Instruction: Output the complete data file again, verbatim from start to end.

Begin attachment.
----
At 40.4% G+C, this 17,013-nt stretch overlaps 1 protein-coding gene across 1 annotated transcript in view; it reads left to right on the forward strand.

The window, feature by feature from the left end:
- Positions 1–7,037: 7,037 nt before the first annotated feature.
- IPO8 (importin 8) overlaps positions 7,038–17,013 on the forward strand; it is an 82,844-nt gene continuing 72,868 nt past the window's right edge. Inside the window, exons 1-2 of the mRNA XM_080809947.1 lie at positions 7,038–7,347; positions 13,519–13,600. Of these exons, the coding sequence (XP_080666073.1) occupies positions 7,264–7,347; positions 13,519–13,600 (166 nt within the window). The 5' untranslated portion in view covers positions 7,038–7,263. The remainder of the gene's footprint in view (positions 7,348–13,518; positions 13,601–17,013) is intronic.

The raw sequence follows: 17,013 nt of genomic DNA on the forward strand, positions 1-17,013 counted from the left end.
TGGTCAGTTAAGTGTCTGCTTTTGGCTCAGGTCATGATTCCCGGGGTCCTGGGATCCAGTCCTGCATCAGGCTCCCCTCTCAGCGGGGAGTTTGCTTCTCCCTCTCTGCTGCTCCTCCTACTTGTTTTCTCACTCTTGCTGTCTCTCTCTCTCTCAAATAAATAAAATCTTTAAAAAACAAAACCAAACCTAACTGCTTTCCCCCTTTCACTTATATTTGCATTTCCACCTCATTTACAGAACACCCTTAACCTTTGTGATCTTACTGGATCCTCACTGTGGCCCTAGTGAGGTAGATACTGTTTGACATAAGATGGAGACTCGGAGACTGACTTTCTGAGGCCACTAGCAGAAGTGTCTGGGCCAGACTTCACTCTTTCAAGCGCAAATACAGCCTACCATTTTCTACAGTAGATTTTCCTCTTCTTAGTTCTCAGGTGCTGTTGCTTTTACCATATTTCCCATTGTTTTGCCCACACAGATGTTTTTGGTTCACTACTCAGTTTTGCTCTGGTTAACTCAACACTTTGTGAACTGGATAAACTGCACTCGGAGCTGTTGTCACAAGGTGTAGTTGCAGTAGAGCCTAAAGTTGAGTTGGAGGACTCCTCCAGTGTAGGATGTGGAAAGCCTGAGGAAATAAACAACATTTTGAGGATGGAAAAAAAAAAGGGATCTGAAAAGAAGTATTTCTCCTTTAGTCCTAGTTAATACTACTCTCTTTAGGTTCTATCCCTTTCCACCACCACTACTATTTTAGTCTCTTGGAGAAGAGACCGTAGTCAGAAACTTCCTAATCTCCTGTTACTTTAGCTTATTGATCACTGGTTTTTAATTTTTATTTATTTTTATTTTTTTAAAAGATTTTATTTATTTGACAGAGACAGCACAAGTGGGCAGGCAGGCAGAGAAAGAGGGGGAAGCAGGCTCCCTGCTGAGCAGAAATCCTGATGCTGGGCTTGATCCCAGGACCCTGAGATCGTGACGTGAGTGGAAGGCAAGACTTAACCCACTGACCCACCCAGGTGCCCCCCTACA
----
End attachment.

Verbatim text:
At 40.4% G+C, this 17,013-nt stretch overlaps 1 protein-coding gene across 1 annotated transcript in view; it reads left to right on the forward strand.

The window, feature by feature from the left end:
- Positions 1–7,037: 7,037 nt before the first annotated feature.
- IPO8 (importin 8) overlaps positions 7,038–17,013 on the forward strand; it is an 82,844-nt gene continuing 72,868 nt past the window's right edge. Inside the window, exons 1-2 of the mRNA XM_080809947.1 lie at positions 7,038–7,347; positions 13,519–13,600. Of these exons, the coding sequence (XP_080666073.1) occupies positions 7,264–7,347; positions 13,519–13,600 (166 nt within the window). The 5' untranslated portion in view covers positions 7,038–7,263. The remainder of the gene's footprint in view (positions 7,348–13,518; positions 13,601–17,013) is intronic.

The raw sequence follows: 17,013 nt of genomic DNA on the forward strand, positions 1-17,013 counted from the left end.
TGGTCAGTTAAGTGTCTGCTTTTGGCTCAGGTCATGATTCCCGGGGTCCTGGGATCCAGTCCTGCATCAGGCTCCCCTCTCAGCGGGGAGTTTGCTTCTCCCTCTCTGCTGCTCCTCCTACTTGTTTTCTCACTCTTGCTGTCTCTCTCTCTCTCAAATAAATAAAATCTTTAAAAAACAAAACCAAACCTAACTGCTTTCCCCCTTTCACTTATATTTGCATTTCCACCTCATTTACAGAACACCCTTAACCTTTGTGATCTTACTGGATCCTCACTGTGGCCCTAGTGAGGTAGATACTGTTTGACATAAGATGGAGACTCGGAGACTGACTTTCTGAGGCCACTAGCAGAAGTGTCTGGGCCAGACTTCACTCTTTCAAGCGCAAATACAGCCTACCATTTTCTACAGTAGATTTTCCTCTTCTTAGTTCTCAGGTGCTGTTGCTTTTACCATATTTCCCATTGTTTTGCCCACACAGATGTTTTTGGTTCACTACTCAGTTTTGCTCTGGTTAACTCAACACTTTGTGAACTGGATAAACTGCACTCGGAGCTGTTGTCACAAGGTGTAGTTGCAGTAGAGCCTAAAGTTGAGTTGGAGGACTCCTCCAGTGTAGGATGTGGAAAGCCTGAGGAAATAAACAACATTTTGAGGATGGAAAAAAAAAAGGGATCTGAAAAGAAGTATTTCTCCTTTAGTCCTAGTTAATACTACTCTCTTTAGGTTCTATCCCTTTCCACCACCACTACTATTTTAGTCTCTTGGAGAAGAGACCGTAGTCAGAAACTTCCTAATCTCCTGTTACTTTAGCTTATTGATCACTGGTTTTTAATTTTTATTTATTTTTATTTTTTTAAAAGATTTTATTTATTTGACAGAGACAGCACAAGTGGGCAGGCAGGCAGAGAAAGAGGGGGAAGCAGGCTCCCTGCTGAGCAGAAATCCTGATGCTGGGCTTGATCCCAGGACCCTGAGATCGTGACGTGAGTGGAAGGCAAGACTTAACCCACTGACCCACCCAGGTGCCCCCCTACA